Automobiles refrigerator are good example therefore, to curtail excessive importation, a complementary development in the agricultural sector, which provides the earnings necessary to finance the minimum level of import required to sustain the continued growth of the local industries is necessary since the adverse effect of too much reliance on imported inputs has also been clearly demonstrated in the agricultural sector where substantial increases in the costs of Agricultural modernizations.
Unfortunately, the policies adopted to reserve the domestic products primary tariffs is some how biased in the effect against production for exports. This is one of the problems of less developed countries who rely on import-substitution as a means of developing their economics.
The system of production is adopted, and it consists primarily of the use of import duty policies/restrictions, which take various forms including outright ban, or total prohibition or tariffs, duty free on some items, the imposition of import quotes, foreign exchange control, invisible tariff in the form of introduction of comprehensive import supervision scheme or the placing of specific commodities on license. These policies are aimed at either shutting out competition entirely or to give domestic producers a significant cost advantage over foreign producers and most importantly protect the country against being used as a dumping ground for interior goods.
1.2 Statement of the Problem
Form the 1990 to data, Nigeria has been confronted with some major economic problems inspite of all the various laudable policies adopted to solve these problems most time the revenue expected to be generated fell fellow the expectations. Could it be that the implementation was faulty? There also exists lack of dedication on the part of citizens co-operate with government – for example, smuggling and currency trafficking are factors that have hindered the full attainment of the import duty policies for desired economic result.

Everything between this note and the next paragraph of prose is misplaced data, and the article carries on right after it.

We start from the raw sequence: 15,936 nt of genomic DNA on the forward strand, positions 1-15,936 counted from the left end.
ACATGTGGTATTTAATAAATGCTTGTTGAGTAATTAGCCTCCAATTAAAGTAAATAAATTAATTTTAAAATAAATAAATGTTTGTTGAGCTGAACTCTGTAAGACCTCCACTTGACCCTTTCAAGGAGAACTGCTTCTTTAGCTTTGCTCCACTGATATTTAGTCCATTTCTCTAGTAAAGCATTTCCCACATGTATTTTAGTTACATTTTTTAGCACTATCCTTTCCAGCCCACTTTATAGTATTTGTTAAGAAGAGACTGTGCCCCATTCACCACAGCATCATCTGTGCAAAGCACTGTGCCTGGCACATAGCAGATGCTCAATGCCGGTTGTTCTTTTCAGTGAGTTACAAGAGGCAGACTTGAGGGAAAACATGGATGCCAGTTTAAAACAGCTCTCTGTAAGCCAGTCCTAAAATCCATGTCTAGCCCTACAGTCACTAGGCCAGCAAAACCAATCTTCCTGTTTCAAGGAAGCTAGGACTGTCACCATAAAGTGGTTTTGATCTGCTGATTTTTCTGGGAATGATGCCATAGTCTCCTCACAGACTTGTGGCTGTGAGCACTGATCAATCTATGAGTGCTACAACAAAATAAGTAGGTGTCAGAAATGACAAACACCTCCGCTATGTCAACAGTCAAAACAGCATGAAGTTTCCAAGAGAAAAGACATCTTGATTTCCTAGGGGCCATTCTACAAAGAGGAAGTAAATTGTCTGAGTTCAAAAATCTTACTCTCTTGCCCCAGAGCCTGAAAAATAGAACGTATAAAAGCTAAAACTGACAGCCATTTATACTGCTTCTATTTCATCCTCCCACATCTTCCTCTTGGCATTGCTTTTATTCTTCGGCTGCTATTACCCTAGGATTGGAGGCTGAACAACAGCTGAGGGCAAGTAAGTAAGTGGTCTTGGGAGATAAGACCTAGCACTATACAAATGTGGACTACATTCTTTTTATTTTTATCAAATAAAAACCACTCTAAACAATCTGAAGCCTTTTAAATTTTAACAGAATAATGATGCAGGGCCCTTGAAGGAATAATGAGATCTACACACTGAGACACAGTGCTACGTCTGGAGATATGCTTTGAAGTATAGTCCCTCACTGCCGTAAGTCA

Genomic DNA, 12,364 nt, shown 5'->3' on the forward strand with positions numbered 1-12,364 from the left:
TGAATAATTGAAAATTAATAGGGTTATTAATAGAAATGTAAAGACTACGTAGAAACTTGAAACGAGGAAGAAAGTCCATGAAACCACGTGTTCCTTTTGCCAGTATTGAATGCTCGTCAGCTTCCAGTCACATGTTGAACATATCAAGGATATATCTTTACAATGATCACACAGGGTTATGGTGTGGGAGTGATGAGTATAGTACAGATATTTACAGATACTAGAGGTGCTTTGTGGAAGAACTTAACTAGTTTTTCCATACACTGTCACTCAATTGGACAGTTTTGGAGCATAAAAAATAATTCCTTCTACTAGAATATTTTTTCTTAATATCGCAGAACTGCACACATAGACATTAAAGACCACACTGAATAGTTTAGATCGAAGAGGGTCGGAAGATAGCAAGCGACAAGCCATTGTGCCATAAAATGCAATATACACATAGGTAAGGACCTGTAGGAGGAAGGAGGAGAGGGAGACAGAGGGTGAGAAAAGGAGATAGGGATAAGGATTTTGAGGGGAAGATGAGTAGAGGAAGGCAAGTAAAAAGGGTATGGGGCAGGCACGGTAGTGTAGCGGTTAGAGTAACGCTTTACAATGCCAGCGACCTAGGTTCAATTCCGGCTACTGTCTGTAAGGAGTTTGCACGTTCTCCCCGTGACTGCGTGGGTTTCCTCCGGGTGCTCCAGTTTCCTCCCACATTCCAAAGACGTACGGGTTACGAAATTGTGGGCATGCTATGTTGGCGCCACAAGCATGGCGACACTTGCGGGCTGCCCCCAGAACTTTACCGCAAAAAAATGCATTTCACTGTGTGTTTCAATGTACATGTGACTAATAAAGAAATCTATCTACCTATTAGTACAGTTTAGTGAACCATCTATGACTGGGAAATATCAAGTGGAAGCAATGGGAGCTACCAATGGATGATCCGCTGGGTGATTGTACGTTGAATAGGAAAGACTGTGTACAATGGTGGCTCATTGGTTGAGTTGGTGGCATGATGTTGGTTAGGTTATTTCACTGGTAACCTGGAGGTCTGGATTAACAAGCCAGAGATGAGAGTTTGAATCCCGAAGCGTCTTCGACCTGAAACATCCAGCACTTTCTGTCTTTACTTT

1.3 Purpose of the Study
The aim of this study in view of the problem identified above are thus:
i. To examine the import duty policies formulation in Nigeria from 1990-1995 and discover the extent the policies have achieved the core objectives for which they are imposed.
ii. To evaluate the general influence of these policies on the productivity and social well being of firms and individuals in the country’s.
iii. To determine the factors that detracted a smooth viable economic growth, stable, strong and self-reliant nation; and
iv. To make suggestions on ways of improving on the policies to remedy the situation.
1.4 Significance of the Study
The awareness of the role of import duty policies frame work and its effect on economic performance is essential for all economic units, individuals, businesses etc. The degree of industrialization indirectly shows the stage on economy is in production. Capacity to be worthwhile, the government has to set policy measures that are conducive for investors. Custom duties and import duties on raw-materials and equipment that cannot be sources locally, form the set of fund a mental issues that need to be addressed to make investments attractive, improve on the balance payment problem, curtail the inflection in domestic prices/inflation rate, and improve on the marginal propensity to consume. Per capital income marginal propensity to save and invest are also some of the benefits that could be derived from proper implementation of import duty policies. High import duties on goods, that can be manufactured locally rhymes with the need to protect the local goods from unhealthy foreign competition.